In a convincing 108-95 road win over Cleveland last night, the Warriors had three players combine for 78 points, 21 rebounds, 22 assists and nine three-pointers.  That type of production is hardly commonplace from any trio, but it’s not shocking coming from one as esteemed as Golden State’s top-three guys.  Steph Curry, David Lee and Andrew Bogut are just that talented and versatile.

Only that Curry and Bogut sat the game out for precautionary reasons and all that production wasn’t theirs.  No, Klay Thompson and Jarrett Jack teamed with Lee for those monster numbers, leading the Warriors – without Curry, Bogut and Carl Landry and Harrison Barnes – to an away win against a Cavaliers team that was playing its best ball of the season, having won three games in-a-row.

That Golden State is capable of such a resounding win without four of their top seven players is reason to think big.  Cleveland is hardly some world-beater and Kyrie Irving wasn’t himself as a result of the flu, but any road win in the NBA is hard to come by, and the Warriors didn’t just beat the Cavs – they pounded them.  Golden State shot 53.8% from the field and connected on 11-of-16 tries from beyond the arc, setting a season-high for team assists (32) in the process.  They bested Cleveland on the glass and blocked nine shots, too, with a frontcourt comprised of Lee and basic flotsam Andris Biedrins, Festus Ezeli and Draymond Green.  Even hoop-fanatic favorite Kent Bazemore got in on the act, scoring a career-high nine points in 30 minutes off the pine, leaving Curry and the rest to replace him as the team’s designated bench cheerleader.

The Warriors relied on individual excellence and collective contribution last night, a potent combination that every team strives for an a game-to-game basis.  Their leading parts – if different than normal – did their job and then some while normally meager participants Bazemore and Charles Jenkins filled in the gaps for an ultimate team win.  This victory stood out for reasons more than a short-handed roster; most notably, Golden State’s balance in terms of reliance on options one, two and three as options six, seven and eight.

Our own Ethan Sherwood Strauss recently argued against the Warriors’ ability to count on individual efforts for wins.  After a humbling beat-down at the hands of Miami two weeks ago, he wrote:

“If a team is animated into quality because its pieces click just so, then an injury or two can derail the operation.  The Warriors are carried by the collective decent, not the singularly brilliant.  When GSW’s coalition of the competent shows up without some of its members, they can look awful.”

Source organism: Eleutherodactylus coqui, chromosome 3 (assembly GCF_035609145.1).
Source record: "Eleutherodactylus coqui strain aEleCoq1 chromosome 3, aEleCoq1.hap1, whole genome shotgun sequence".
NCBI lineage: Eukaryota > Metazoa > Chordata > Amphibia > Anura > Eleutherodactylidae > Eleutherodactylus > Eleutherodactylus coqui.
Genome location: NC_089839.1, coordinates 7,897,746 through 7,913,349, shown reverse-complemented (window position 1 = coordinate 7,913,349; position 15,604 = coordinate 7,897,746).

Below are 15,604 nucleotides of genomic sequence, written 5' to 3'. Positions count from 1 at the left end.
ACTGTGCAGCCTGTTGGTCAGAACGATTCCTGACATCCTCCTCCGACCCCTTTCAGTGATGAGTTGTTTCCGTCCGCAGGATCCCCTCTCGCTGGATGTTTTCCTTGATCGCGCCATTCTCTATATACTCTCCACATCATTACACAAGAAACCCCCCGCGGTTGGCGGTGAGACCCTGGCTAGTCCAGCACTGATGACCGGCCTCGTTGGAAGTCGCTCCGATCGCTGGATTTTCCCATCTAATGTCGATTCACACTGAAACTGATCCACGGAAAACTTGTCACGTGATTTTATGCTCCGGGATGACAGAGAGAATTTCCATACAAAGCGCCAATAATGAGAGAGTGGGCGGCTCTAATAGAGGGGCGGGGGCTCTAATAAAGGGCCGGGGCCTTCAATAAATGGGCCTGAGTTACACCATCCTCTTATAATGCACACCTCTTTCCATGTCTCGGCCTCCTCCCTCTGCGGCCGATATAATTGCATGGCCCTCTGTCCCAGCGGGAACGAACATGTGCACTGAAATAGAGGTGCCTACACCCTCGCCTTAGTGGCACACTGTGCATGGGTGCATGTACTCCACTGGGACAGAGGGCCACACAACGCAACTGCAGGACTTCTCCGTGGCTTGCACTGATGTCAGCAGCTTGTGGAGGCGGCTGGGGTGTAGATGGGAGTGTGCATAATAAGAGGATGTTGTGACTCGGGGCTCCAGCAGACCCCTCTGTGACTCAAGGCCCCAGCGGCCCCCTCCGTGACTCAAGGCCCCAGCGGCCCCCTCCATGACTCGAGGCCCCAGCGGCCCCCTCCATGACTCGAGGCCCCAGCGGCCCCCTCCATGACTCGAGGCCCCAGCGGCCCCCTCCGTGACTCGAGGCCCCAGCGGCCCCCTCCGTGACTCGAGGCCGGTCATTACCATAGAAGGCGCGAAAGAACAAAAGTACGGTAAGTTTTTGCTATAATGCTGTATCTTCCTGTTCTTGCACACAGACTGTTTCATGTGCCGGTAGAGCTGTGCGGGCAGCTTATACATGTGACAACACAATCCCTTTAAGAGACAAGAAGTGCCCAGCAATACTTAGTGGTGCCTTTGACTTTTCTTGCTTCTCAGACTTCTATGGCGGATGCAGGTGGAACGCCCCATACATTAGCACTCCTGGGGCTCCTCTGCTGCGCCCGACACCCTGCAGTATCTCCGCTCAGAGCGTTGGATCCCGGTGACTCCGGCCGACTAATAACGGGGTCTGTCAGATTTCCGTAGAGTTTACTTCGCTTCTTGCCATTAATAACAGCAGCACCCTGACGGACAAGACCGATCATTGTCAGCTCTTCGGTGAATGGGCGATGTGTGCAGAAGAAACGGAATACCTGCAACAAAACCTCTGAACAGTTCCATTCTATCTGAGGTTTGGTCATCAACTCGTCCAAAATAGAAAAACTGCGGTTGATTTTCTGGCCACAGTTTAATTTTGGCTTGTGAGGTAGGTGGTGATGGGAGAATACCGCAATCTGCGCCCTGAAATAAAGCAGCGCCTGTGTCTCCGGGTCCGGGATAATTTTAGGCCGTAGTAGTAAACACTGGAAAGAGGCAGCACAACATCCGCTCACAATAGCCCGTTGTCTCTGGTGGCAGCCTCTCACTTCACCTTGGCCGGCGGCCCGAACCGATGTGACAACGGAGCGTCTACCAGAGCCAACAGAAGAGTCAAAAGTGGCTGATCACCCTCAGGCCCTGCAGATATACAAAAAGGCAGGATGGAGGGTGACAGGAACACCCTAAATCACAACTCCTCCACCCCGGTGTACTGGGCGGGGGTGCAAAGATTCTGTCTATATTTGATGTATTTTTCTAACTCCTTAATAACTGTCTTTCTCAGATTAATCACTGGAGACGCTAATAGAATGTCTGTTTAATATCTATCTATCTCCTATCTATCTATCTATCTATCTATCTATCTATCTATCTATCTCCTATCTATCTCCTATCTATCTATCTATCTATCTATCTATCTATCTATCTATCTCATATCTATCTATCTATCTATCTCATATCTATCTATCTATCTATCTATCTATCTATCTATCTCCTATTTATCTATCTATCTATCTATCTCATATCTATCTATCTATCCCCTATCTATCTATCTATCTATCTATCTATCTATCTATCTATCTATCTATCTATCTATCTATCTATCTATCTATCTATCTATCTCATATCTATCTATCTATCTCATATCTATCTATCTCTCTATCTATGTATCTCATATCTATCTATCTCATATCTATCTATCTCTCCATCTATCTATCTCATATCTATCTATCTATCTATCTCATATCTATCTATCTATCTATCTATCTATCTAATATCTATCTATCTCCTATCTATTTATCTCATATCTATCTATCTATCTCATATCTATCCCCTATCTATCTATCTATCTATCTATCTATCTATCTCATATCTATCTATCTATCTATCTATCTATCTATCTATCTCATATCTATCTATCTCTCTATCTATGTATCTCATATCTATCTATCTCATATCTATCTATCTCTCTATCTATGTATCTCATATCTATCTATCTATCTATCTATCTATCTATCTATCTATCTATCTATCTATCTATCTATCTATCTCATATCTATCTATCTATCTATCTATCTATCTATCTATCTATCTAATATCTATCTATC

He’s right.  On a day when LeBron James and the defending-champion Heat are at their best, Golden State won’t be able to  withstand an injury to one of their top players.  Few teams in the NBA can – those with multiple legitimate superstars like Miami, Oklahoma City and San Antonio or a team-wide amalgam of near-stars like those assembled in Denver and Memphis.  The truth is the Warriors are somewhere in between those two extremes, possessing a clear roster pecking order that begins with Curry and Lee and rare depth seen in Sixth Man of the Year candidates Jack and Landry.

And that’s never been more evident than in last night’s short-handed win.  Jack has struggled without Curry in the lineup for the most part this season, and Thompson’s been a relative disappointment all year long.  But both showed what they’re capable of against Cleveland, and while neither shoulders so much burden when the Warriors are healthy, that they delivered with aplomb when they did is what makes Golden State so unique – their best guys are their best but their middling ones are anything but middling.

The Warriors’ top trio, the one we’d assume put up all those points, rebounds and assists against the Cavaliers, is hardly elite with respect to the rest of the league.  They rank somewhere in the middle when comparing teams’ top players, and will remain so even as Curry, Lee and Bogut gain cohesion and comfort from time gleaned finally playing together.  Golden State has no LeBron or Durant or even a Wade or Westbrook to complement him, but three borderline All-Stars – when healthy, of course – isn’t a top-end to take for granted.  But those guys aren’t what make the Warriors potentially elite; the supporting cast spearheaded by Jack, Thompson and Landry does, with parts like Barnes, Green, Richard Jefferson, Ezeli and Biedrins playing roles and contributing when called upon.

Coming into the season, experts and analysts championed the “sense” and “logic” behind Golden State’s roster in predicting a playoff spot.  No transcendant star meant the Warriors would win with quality in numbers.  They were wrong and right, because Curry and Lee are playing better than that, while Jack, Landry and the rest are producing at that optimum level.

It makes for a unique composition – a playoff team with no luminaries but two deserving All-Stars and a group of consistently solid contributors behind them.  And with Bogut finally back, maybe it makes a playoff series win or two as well.

Follow Jack Winter on Twitter @armstrongwinter.



About The Author

Jack Winter is a 24 year-old Bay Area import. Having grown up in Kansas City without an NBA team to root for, his Warriors fandom is complicated. He loves help defense, extra passes, and the additional efficiency of corner three-pointers. After recently relocating from San Francisco to Oakland, he's an avid and tireless defender of the East Bay. He contributes to ESPN TrueHoop sites Hardwood Paroxysm, Magic Basketball, and HoopChalk, and encourages you to reach him via Twitter (@armstrongwinter) or e-mail (

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One Response

  1. Andrewpomo

    Can’t wait to see how the guys fare with Bogut playing again. The NBA should be scared of Golden State!